Sometimes when people ask how I’m doing and really want to hear about it, I find myself rattling off a list of complaints. I have to get my car repaired and there isn’t enough time to do what needs to be done and my pets are out of control and the list goes on… Although I think it will, it doesn’t make me feel any better now that it’s all off my chest. Then the other person feels free to tell me about their trials and tribulations. I notice that we both leave the conversation feeling no better than we did entering it, and I wonder if it’s done any good.
Don’t get me wrong, I think there’s a time and a place to complain about situations that aren’t going as we hoped. I also think that being positive all the time is nearly impossible, and sometimes annoying to the people around me. Complaints allow us to reassess and make better decisions or to see exactly what we don’t like about something that is happening. Talking about them with someone else allows us to get a new perspective or be supported in our frustration. All of that is good when used well.
But I also find that there are times when most of my conversations focus around my complaints and feeling sorry for myself. It becomes a self-fulfilling prophecy, and begins to put me down into the whirlpool of self-doubt and general bad mood. And when I notice that, I know I need to turn things around and begin to have more positive conversations for my own good.
A friend introduced me to the concept of asking people about what is good and new in their lives to change the tone of a conversation. She mentioned using this question to begin staff meetings and promote team cohesion, but I think it’s just as useful when talking to friends and family members, one on one or in a group. By thinking about what is good, or what is going well, we interrupt the negative though spiral of why life sucks today. We have the opportunity to open our thoughts and experiences to what is good in our lives.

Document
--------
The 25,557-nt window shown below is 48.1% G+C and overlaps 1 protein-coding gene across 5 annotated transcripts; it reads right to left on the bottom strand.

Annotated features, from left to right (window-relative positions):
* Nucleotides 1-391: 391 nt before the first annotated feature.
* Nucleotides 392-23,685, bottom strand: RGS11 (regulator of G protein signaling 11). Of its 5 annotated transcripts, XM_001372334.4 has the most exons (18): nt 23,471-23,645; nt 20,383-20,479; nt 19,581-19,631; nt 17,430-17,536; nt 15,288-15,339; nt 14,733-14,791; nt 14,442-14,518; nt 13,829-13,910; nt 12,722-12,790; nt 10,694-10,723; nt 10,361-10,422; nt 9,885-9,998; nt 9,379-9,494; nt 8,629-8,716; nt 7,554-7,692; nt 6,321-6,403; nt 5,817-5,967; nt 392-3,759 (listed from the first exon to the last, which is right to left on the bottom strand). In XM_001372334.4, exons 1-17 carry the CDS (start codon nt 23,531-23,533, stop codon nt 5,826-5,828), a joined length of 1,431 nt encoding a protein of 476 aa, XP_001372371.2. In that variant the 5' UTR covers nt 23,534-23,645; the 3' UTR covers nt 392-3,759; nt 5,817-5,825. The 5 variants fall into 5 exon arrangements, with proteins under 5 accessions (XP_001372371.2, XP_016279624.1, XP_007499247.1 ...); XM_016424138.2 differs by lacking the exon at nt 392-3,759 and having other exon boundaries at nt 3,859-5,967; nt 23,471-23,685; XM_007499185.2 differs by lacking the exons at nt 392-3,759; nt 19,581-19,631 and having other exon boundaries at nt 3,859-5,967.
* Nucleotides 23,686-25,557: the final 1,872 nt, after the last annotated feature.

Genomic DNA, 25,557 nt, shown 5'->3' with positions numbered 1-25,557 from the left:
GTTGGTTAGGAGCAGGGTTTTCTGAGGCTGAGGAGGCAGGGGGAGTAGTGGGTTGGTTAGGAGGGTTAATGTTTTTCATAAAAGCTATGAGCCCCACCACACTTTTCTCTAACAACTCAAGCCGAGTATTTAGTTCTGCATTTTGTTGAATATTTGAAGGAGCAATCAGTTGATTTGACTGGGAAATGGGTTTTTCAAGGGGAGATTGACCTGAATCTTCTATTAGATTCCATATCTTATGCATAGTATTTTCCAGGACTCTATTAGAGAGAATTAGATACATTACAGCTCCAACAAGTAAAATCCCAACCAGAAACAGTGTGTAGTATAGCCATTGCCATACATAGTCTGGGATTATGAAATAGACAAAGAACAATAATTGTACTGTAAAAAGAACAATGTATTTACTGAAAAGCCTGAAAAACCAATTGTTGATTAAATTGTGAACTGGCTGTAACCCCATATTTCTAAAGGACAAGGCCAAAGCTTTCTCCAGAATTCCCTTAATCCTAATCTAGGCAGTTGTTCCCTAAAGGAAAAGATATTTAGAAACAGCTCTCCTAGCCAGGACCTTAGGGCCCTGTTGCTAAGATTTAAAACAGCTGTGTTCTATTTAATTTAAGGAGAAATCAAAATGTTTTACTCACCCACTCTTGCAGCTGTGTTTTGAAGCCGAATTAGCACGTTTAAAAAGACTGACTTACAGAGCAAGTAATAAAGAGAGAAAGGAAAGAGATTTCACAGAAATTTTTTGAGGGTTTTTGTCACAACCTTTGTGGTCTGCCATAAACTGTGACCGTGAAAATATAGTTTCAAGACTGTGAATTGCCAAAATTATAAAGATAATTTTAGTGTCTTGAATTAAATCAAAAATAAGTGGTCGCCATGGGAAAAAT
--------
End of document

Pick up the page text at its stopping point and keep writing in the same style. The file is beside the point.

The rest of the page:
What is good a new doesn’t have to be big news, either. It can be something as small as having a great cup of coffee that tasted just right, or finally finding the book you’ve been looking for under the couch, or wearing a new pair of shoes. Thinking of what is good and new is a great way of practicing gratitude and learning to appreciate what you have. It allows you to notice that although things aren’t perfect (or maybe not even good) at the moment, there is a lot that is going well. It’s easy to forget that.
In the interest of finding a better balance, I think there’s room to do both complaining and appreciating. I recently was having a conversation that was moving towards a long ranting complaint and stopped to give myself a time limit. I got 5 minutes to complain, and then I had to talk about things I’m grateful for in the next 5 minutes, and so did the other person. I don’t think either of us took a full 5 minutes to complain, but we both had more than 5 minutes of good things to talk about once we started. And I left that conversation feeling uplifted and connected. Try it! I’d love to see how it works for you.